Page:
5. Overloading Built-in Operators: Some languages, such as C++, provide ways to overload built-in operators, such as + or (). Other languages, such as Java, do not allow operator overloading, on the premise that it makes code difficult to statically read, since the reader cannot know which version of the operator will get called.

    1. Forms of operator overloading

      1. Prefix overloading: The operator is treated as though it belongs to a class and takes a single argument (the first argument is the class). For example, in C++, you might have the following definition for an operator that adds two complex numbers:
        class complex {
            double real, imaginary;
               complex operator+(complex &other) {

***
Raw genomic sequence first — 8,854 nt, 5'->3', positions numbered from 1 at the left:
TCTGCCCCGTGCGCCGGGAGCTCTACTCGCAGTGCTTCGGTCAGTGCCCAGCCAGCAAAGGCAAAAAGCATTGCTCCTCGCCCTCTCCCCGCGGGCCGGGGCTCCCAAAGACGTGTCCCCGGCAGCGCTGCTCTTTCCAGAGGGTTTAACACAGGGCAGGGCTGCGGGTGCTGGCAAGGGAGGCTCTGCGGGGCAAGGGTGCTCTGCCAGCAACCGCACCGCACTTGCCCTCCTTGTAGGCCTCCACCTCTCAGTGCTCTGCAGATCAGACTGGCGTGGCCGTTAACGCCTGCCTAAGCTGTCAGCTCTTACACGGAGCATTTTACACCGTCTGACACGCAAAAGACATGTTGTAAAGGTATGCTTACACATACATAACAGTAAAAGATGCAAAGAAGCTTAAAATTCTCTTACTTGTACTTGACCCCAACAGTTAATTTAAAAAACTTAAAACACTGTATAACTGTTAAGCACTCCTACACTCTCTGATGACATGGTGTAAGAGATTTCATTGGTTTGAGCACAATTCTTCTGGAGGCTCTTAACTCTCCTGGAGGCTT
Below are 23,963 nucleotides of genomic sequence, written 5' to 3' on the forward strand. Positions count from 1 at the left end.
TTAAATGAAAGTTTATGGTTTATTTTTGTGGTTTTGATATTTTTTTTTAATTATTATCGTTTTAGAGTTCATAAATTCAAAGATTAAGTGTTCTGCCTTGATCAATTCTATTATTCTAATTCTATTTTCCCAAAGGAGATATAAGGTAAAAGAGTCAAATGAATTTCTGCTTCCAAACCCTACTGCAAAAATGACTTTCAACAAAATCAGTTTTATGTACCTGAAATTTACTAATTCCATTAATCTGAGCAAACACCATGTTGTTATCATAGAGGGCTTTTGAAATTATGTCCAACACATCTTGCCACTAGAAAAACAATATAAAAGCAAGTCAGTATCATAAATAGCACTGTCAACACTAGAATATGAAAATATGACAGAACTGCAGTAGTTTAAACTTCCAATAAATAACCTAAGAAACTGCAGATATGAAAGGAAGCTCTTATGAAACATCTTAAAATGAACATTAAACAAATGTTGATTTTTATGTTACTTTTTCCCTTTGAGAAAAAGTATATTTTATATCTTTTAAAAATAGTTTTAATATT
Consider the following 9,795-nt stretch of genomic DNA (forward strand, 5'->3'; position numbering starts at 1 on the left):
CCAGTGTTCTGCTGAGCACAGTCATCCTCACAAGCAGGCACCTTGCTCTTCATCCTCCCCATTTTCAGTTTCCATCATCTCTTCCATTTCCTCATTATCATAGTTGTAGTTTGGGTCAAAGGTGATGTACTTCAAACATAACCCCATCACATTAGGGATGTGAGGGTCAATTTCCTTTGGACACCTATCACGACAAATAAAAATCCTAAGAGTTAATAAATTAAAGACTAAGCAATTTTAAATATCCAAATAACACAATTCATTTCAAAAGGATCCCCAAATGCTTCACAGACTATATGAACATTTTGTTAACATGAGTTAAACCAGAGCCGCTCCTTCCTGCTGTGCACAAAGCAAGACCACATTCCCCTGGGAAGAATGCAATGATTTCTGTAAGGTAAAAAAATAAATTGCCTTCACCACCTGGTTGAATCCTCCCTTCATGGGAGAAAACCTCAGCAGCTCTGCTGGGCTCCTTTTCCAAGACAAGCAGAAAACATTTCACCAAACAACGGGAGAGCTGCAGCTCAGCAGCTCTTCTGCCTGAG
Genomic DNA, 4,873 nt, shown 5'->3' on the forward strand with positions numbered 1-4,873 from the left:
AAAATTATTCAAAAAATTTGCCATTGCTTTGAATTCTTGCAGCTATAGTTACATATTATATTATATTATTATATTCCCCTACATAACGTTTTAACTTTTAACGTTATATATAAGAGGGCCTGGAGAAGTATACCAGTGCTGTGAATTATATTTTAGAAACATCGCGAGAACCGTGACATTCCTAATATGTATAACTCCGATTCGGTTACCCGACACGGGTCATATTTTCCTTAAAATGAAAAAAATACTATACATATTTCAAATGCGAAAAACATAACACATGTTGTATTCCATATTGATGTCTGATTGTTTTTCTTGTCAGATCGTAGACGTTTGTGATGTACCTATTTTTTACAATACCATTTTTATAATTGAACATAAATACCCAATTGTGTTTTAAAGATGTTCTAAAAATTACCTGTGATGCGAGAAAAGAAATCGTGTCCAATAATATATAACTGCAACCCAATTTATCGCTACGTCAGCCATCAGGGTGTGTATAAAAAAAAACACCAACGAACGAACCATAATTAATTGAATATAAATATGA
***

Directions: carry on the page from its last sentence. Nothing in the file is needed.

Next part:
return complex(real + other.real, imaginary + other.imaginary);
        complex A, B, C;
        C = A + B;  // treated by C++ as C = A.operator+(B)
      2. Infix overloading: The operator is declared outside a class and its arguments are all provided in an argument list. This handles situations where a class object might not be the left operand. For example, how would one handle the following case with prefix overloading:
        string lname = "vander zanden";
        string name = "brad" + lname;
        An example of infix overloading in C++ that handles the above case might be:
        string operator+(char *operand1, string operand2) {
           return string(operand1) + operand2;
        int main() {
          string lname = "vander zanden";
          string name = "brad " + lname;